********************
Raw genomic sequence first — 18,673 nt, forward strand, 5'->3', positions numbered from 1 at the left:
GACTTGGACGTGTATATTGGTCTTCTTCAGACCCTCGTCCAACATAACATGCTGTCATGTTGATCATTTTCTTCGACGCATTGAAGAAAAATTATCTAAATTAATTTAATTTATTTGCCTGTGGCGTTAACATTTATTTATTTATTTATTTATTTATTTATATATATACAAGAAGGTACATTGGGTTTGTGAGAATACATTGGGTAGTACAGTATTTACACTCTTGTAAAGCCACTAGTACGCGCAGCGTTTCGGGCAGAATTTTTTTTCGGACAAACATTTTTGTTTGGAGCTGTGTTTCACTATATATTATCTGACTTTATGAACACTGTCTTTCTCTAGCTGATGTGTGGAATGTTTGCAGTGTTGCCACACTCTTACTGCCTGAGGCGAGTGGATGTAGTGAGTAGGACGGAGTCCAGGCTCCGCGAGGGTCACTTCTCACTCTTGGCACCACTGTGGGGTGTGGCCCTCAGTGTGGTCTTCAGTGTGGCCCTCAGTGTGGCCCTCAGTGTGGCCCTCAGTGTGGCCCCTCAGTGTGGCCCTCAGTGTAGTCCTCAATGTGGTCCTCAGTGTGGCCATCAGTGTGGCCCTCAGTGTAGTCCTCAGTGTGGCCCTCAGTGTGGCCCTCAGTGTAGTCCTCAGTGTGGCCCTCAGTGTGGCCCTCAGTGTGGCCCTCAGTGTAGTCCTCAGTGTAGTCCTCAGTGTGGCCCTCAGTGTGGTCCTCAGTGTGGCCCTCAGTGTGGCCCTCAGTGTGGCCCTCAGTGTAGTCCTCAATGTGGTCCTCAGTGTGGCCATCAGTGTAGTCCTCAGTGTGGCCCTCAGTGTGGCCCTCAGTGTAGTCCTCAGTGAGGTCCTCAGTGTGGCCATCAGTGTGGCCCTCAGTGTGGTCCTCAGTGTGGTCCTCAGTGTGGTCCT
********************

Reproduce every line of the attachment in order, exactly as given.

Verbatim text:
Raw genomic sequence first — 18,673 nt, forward strand, 5'->3', positions numbered from 1 at the left:
GACTTGGACGTGTATATTGGTCTTCTTCAGACCCTCGTCCAACATAACATGCTGTCATGTTGATCATTTTCTTCGACGCATTGAAGAAAAATTATCTAAATTAATTTAATTTATTTGCCTGTGGCGTTAACATTTATTTATTTATTTATTTATTTATTTATATATATACAAGAAGGTACATTGGGTTTGTGAGAATACATTGGGTAGTACAGTATTTACACTCTTGTAAAGCCACTAGTACGCGCAGCGTTTCGGGCAGAATTTTTTTTCGGACAAACATTTTTGTTTGGAGCTGTGTTTCACTATATATTATCTGACTTTATGAACACTGTCTTTCTCTAGCTGATGTGTGGAATGTTTGCAGTGTTGCCACACTCTTACTGCCTGAGGCGAGTGGATGTAGTGAGTAGGACGGAGTCCAGGCTCCGCGAGGGTCACTTCTCACTCTTGGCACCACTGTGGGGTGTGGCCCTCAGTGTGGTCTTCAGTGTGGCCCTCAGTGTGGCCCTCAGTGTGGCCCTCAGTGTGGCCCCTCAGTGTGGCCCTCAGTGTAGTCCTCAATGTGGTCCTCAGTGTGGCCATCAGTGTGGCCCTCAGTGTAGTCCTCAGTGTGGCCCTCAGTGTGGCCCTCAGTGTAGTCCTCAGTGTGGCCCTCAGTGTGGCCCTCAGTGTGGCCCTCAGTGTAGTCCTCAGTGTAGTCCTCAGTGTGGCCCTCAGTGTGGTCCTCAGTGTGGCCCTCAGTGTGGCCCTCAGTGTGGCCCTCAGTGTAGTCCTCAATGTGGTCCTCAGTGTGGCCATCAGTGTAGTCCTCAGTGTGGCCCTCAGTGTGGCCCTCAGTGTAGTCCTCAGTGAGGTCCTCAGTGTGGCCATCAGTGTGGCCCTCAGTGTGGTCCTCAGTGTGGTCCTCAGTGTGGTCCT